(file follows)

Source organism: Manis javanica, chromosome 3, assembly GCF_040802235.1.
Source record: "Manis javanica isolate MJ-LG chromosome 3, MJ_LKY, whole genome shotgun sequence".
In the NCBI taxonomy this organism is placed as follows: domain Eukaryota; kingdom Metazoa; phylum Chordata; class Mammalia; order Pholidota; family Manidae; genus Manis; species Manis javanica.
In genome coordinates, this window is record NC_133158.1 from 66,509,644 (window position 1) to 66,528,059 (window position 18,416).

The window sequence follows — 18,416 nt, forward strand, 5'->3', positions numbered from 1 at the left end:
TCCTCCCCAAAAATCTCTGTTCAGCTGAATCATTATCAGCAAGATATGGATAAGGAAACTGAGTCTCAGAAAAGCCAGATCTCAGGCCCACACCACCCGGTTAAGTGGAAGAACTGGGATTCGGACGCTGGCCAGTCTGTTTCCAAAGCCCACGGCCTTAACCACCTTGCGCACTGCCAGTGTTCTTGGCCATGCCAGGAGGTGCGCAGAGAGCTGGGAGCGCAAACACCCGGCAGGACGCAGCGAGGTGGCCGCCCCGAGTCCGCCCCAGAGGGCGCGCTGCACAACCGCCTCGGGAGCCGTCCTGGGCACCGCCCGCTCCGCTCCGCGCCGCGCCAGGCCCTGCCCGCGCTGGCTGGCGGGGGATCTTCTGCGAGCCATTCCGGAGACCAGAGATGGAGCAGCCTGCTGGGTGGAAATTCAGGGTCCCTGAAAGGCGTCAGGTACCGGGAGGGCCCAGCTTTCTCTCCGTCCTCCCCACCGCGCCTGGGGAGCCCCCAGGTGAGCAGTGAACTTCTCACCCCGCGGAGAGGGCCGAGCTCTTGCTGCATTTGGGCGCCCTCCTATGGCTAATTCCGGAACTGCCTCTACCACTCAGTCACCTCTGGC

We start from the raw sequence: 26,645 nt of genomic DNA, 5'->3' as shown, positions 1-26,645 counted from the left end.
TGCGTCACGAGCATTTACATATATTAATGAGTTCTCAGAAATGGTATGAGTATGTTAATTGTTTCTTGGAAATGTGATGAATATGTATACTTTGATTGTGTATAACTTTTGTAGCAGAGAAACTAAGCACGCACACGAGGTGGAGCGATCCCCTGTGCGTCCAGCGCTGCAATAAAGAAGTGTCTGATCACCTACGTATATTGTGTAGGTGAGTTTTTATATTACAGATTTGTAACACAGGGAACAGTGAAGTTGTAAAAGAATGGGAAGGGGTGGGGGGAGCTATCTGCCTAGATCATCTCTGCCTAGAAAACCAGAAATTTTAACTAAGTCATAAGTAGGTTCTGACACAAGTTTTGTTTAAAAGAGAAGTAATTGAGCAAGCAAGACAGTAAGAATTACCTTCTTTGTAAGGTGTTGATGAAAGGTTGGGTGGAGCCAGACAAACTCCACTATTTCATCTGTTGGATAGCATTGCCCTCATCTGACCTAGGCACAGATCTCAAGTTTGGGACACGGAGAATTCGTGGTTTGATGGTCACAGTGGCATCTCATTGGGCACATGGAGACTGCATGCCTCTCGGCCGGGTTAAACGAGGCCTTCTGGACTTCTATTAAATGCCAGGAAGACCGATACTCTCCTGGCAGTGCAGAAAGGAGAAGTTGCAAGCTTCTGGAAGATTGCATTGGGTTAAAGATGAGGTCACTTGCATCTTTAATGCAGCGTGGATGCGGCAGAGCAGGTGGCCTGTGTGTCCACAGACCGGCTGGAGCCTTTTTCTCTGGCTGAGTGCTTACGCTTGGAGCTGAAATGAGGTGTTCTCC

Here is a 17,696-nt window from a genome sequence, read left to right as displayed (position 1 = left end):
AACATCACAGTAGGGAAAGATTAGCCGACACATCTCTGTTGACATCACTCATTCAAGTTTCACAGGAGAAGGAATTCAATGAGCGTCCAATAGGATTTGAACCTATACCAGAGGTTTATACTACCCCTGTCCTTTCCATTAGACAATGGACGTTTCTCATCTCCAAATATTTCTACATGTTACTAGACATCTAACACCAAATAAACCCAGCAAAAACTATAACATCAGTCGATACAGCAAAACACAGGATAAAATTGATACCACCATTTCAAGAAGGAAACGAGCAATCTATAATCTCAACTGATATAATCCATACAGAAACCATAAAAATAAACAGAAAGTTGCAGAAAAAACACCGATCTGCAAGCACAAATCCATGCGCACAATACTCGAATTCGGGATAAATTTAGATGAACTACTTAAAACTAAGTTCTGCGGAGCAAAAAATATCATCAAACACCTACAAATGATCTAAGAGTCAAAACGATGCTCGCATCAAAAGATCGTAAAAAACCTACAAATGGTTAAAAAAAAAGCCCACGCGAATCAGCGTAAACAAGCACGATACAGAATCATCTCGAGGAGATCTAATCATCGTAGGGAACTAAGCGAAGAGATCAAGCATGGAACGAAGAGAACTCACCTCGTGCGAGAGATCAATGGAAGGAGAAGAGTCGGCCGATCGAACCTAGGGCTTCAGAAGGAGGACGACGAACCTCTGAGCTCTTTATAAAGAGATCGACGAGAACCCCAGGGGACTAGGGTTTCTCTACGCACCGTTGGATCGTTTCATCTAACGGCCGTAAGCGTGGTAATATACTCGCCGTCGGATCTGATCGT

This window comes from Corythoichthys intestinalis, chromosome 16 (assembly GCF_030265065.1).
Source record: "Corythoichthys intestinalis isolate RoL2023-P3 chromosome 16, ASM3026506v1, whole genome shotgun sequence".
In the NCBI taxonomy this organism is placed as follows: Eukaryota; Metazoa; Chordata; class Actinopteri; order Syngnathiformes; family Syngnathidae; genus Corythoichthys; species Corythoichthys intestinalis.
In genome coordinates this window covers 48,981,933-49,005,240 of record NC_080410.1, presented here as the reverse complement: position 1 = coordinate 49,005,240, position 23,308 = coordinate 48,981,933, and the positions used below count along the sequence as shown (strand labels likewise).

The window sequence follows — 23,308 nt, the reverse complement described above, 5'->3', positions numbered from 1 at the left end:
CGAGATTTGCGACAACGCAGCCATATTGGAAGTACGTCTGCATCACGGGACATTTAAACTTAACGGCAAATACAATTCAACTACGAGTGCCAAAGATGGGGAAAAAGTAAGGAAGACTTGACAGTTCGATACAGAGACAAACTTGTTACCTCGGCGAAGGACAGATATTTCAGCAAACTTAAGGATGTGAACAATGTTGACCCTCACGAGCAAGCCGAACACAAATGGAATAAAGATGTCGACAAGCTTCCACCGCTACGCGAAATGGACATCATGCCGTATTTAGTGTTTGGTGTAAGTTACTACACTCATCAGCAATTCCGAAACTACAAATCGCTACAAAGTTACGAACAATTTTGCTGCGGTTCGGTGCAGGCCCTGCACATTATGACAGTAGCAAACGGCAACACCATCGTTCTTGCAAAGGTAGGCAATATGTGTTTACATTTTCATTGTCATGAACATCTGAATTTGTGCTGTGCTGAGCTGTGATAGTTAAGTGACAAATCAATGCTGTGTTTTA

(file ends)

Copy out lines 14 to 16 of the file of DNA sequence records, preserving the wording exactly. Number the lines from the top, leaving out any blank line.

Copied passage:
In genome coordinates this window covers 48,981,933-49,005,240 of record NC_080410.1, presented here as the reverse complement: position 1 = coordinate 49,005,240, position 23,308 = coordinate 48,981,933, and the positions used below count along the sequence as shown (strand labels likewise).

The window sequence follows — 23,308 nt, the reverse complement described above, 5'->3', positions numbered from 1 at the left end:
CGAGATTTGCGACAACGCAGCCATATTGGAAGTACGTCTGCATCACGGGACATTTAAACTTAACGGCAAATACAATTCAACTACGAGTGCCAAAGATGGGGAAAAAGTAAGGAAGACTTGACAGTTCGATACAGAGACAAACTTGTTACCTCGGCGAAGGACAGATATTTCAGCAAACTTAAGGATGTGAACAATGTTGACCCTCACGAGCAAGCCGAACACAAATGGAATAAAGATGTCGACAAGCTTCCACCGCTACGCGAAATGGACATCATGCCGTATTTAGTGTTTGGTGTAAGTTACTACACTCATCAGCAATTCCGAAACTACAAATCGCTACAAAGTTACGAACAATTTTGCTGCGGTTCGGTGCAGGCCCTGCACATTATGACAGTAGCAAACGGCAACACCATCGTTCTTGCAAAGGTAGGCAATATGTGTTTACATTTTCATTGTCATGAACATCTGAATTTGTGCTGTGCTGAGCTGTGATAGTTAAGTGACAAATCAATGCTGTGTTTTA